If you plan to remove the mulch in the spring, then something like pine straw is advised as the cleanup is easier.
While more expensive, permanent mulch is widely available and gives your garden an aesthetic appeal. A popular product is a colored bark that has been shredded, chunked, or ground.
Baby, it’s cold outside! So, wrap those plants up in a blanket of their own to keep them out of the elements.
You don’t have to spend a ton of money and time to get your plants wrapped up tight for their winter nap.
Using a metal or wooden stake, you can cover your plants with fabric, such as:
You can go the extra mile and wrap the fabric sheets in plastic to help keep moisture and warmth in, but don’t use plastic on its own.
For more information on how to keep plants alive during winter, visit Botanica Floral+Home in Portland.
Our knowledgeable and friendly staff are always happy to share their best secrets to plant success, whatever the conditions or situation.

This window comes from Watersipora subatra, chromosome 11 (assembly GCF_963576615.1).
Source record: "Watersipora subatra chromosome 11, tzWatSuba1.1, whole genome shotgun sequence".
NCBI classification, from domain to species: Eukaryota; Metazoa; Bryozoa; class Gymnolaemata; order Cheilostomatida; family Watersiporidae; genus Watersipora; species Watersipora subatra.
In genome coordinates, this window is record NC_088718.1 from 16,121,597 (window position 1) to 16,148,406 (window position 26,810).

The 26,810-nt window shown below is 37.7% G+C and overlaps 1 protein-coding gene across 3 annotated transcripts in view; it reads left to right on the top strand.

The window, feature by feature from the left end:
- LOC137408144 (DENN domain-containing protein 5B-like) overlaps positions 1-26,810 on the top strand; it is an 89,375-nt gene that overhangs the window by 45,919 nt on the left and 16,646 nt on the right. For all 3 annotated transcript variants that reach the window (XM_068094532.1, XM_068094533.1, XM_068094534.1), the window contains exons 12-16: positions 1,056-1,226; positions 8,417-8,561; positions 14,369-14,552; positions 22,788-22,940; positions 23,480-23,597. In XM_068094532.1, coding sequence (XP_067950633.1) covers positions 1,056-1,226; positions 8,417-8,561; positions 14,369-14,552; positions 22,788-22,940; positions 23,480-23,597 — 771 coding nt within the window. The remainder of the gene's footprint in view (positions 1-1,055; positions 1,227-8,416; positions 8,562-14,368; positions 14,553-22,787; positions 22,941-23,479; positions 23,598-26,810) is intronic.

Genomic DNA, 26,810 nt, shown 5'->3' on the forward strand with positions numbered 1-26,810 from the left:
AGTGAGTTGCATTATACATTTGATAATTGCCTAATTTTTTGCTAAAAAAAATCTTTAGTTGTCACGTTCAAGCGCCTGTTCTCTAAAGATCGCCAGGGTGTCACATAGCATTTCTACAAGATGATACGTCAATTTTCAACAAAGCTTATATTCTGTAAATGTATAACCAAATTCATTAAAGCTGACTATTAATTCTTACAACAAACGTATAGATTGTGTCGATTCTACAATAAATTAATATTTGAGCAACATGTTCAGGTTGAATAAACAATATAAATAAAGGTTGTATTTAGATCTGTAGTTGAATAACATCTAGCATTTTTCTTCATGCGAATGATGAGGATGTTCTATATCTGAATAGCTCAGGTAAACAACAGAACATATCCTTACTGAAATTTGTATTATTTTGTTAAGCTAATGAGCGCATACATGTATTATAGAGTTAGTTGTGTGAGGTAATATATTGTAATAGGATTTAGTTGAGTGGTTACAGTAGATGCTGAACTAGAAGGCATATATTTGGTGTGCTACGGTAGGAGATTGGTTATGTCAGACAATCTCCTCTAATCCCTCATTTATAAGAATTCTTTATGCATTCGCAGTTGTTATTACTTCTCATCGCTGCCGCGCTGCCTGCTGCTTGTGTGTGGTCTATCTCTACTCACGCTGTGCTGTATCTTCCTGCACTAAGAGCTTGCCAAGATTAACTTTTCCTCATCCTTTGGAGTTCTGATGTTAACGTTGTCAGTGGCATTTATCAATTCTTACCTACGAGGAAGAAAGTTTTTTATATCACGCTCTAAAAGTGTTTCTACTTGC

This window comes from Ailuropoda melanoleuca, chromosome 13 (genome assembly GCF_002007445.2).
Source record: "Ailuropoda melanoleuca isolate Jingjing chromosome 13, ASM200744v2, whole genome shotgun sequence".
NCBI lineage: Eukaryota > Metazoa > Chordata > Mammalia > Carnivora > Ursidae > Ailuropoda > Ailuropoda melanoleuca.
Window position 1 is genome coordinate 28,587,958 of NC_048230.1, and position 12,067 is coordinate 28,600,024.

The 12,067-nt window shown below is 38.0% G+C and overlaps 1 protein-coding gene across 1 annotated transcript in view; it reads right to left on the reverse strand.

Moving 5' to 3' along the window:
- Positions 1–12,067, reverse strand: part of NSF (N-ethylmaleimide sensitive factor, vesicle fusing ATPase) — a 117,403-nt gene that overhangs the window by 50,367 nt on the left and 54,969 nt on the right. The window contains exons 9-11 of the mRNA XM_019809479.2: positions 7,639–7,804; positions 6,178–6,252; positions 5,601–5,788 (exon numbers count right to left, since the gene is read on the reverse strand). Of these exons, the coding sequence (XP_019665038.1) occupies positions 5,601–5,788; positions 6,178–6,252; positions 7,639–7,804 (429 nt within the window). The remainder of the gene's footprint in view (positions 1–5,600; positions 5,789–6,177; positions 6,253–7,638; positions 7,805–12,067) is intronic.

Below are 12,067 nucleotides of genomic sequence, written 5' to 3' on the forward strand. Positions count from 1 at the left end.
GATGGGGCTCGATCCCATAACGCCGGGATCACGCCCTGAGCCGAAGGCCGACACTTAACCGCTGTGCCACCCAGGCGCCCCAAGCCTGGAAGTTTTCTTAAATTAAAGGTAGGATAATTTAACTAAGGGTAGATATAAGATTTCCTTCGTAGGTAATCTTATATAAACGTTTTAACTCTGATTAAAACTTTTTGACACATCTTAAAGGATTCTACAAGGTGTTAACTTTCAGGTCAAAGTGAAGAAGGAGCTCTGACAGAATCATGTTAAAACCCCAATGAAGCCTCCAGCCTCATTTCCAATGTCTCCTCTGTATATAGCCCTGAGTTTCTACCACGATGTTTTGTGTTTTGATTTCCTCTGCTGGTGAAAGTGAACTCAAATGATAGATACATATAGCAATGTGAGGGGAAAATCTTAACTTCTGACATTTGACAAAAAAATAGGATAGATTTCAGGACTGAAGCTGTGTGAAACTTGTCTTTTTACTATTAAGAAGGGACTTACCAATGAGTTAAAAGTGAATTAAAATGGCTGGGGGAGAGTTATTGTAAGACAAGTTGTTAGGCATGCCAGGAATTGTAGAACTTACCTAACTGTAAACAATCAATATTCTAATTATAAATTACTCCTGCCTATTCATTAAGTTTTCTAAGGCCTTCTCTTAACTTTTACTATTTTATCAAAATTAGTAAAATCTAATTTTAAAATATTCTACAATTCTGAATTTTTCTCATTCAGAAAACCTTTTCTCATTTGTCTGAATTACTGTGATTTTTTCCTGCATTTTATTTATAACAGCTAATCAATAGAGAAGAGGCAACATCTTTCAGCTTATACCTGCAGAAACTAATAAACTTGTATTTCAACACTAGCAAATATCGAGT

From houseplants to weddings to corporate events and office space illumination, our team has experience caring for every type of plant in every different circumstance — you can count on us for all of your plant-related needs.
Give us a call, or better yet, stop by the shop! We’d love to see you and we’re sure we can help you with all your plant concerns and questions.
Click here to shop for flower delivery for Portland/Vancouver Metro area today!
Copyright 2021. Website made by Wink Digital.